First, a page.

Hungary qualifying: Hamilton leads Mercedes’ fantastic four

Lewis Hamilton, Hungarian Grand Prix Qualifying

Taking his 90th pole position in Formula 1, Lewis Hamilton led the way on what was a banner day for Mercedes-designed cars Saturday in Hungary.

Setting a best time of 1:13.447, Hamilton 90th pole extends his own record to 22 over next-best Michael Schumacher.

And while he certainly stands alone in the record books, teammate Valtteri Bottas ran him close on-track, the Briton’s advantage only secured by a 0.107 second margin on his final lap.

Hamilton said afterwards, “I just have to pinch myself, it doesn’t register. It’s quite humbling to be honest because I get to work with an incredible group of people, who without I wouldn’t have the opportunity to do so. So massively thankful to everyone back home and everyone here who does such an amazing job.

“Valtteri doesn’t make it easy for me at all so it requires absolute perfection when doing laps and qualifying like that is one of the things I enjoy most. It was really nicely hooked up today, and not far off the rails,”  added the World Champion.

Bottas reduced the deficit from three tenths after the first Q3 run, but again fell short. The Finn reported, “I saw in P3 it was going to be a close battle with Lewis at least and, as a team, we were again on a really strong level and apart from other teams, which is good for us,

“At the end my Q3 lap was really good but in the end I couldn’t really go faster. Lewis did a great job today to get the pole, as always, and it’s going to be a bit of a drag race into Turn One so I look forward to that,” added the Mercedes driver

Additionally, the two Black Arrows made it clear they stand alone at the front of the grid, with the next-best efforts of Lance Stroll and Sergio Perez 0.930s and 1.098s behind Hamilton respectively; a top-four lockout for the tri-star badged PUs.

Stroll was upbeat with his third-place effort, “Really great job by all the guys and I’m really pleased with the session. Now sights set on tomorrow and I’ll try and grab some big points.

“It was a gamble [to stay on softs in Q2], there’s no doubt/ But that’s going to be put us in a good position. I’m really happy to get through on the mediums and my lap at the end really felt like it was spot on. It always feels great when you put it all together at the end of qualifying,” concluded the Canadian.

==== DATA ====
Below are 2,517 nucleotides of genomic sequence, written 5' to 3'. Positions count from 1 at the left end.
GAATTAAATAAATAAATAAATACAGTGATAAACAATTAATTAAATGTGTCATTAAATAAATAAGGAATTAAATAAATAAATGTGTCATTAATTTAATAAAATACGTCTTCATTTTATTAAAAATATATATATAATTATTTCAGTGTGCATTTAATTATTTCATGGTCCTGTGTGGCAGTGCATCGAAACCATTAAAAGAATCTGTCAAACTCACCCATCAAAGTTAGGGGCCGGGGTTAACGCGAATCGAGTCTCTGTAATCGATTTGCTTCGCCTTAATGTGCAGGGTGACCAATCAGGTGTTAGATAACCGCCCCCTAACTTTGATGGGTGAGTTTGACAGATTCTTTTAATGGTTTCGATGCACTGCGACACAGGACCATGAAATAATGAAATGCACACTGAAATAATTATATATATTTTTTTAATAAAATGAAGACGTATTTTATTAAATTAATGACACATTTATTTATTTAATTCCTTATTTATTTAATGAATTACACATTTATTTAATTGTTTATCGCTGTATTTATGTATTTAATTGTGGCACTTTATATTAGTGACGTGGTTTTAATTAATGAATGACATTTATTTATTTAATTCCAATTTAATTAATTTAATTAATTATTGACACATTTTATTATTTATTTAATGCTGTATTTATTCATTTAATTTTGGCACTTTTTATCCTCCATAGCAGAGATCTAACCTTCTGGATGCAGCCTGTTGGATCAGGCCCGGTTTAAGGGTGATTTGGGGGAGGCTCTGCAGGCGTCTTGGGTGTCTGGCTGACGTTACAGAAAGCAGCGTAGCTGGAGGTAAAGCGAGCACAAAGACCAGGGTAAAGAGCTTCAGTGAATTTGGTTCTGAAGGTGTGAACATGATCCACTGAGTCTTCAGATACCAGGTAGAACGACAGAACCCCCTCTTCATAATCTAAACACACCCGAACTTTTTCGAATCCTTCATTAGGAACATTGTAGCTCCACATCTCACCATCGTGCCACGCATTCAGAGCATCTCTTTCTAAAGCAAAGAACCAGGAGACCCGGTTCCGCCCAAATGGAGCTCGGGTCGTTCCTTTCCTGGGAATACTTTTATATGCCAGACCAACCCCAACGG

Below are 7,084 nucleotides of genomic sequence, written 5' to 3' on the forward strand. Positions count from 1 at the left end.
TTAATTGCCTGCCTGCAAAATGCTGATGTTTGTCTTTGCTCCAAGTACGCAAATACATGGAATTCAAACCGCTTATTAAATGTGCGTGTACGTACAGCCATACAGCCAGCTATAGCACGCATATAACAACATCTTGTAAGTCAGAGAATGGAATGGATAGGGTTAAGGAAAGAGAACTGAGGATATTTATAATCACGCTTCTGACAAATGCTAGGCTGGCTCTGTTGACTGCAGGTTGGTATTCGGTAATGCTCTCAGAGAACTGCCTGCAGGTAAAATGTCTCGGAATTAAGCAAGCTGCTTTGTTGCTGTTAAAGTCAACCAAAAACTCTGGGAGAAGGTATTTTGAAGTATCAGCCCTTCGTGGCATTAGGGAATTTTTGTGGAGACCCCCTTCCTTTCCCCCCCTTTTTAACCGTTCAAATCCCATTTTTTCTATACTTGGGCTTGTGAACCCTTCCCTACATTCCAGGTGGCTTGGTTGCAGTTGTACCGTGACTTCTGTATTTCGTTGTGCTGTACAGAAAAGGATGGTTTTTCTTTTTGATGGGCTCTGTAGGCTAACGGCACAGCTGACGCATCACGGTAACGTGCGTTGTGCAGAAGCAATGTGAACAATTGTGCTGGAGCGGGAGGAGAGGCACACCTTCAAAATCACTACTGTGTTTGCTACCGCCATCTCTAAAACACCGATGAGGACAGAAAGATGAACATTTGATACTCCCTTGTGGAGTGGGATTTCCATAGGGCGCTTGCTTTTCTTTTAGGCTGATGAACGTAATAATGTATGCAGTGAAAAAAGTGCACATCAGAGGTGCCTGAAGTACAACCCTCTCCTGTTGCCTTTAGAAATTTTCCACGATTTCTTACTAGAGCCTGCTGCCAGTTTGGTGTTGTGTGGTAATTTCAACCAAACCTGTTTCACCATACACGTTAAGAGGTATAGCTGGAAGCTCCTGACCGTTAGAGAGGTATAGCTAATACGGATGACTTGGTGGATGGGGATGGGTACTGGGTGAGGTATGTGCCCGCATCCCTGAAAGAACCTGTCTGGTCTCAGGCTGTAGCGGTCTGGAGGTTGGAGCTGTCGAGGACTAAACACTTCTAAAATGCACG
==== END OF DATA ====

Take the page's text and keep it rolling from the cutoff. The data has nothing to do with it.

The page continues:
Fifth and sixth were the Ferraris of Sebastian Vettel and Charles Leclerc, providing a boon for the struggling team in general and the soon-to-be-departing Vettel in particular.

Max Verstappen was seventh in a massively disappointing day for Red Bull, who came into the weekend with hopes of challenging Mercedes, but have been simply unable to produce an acceptable car for their drivers.

Lando Norris and Carlos Sainz finished P8 and P9 respectively, with the McLaren suffering a step-back in competitiveness relative to their performances in Hungary.

Rounding out the top-ten was Pierre Gasly, who despite not setting a time in Q3 has a legitimate claim to being the driver of the afternoon, having snuck his AlphaTauri into the final session despite an irreparable engine issue.

Moving back to Q2, Daniel Ricciardo would have been disappointed to just miss the cut, although George Russell would have been elated to be alongside him in 12th, matching his sterling effort from last week in Austria.

Alexander Albon was the biggest casualty of the day in P13, with the Thai lashing out afterwards on radio for his team dropping him into traffic.

Esteban Ocon and Nicholas Latifi ended 14th and 15th respectively, the latter showing a marked improvement on his first two qualifying sessions as a Formula 1 driver.

Kevin Magnussen was the last driver to miss the Q1 cut in 16th, ahead of AlphaTauri’s Daniil Kvyat and Haas teammate Romain Grosjean.

Rounding things out were the Alfa Romeos of Antonio Giovinazzi and Kimi Raikkonen, the Ferrari sister team clearly suffering the same drop in performance out of the midfield as the Scuderia have with the front-runners.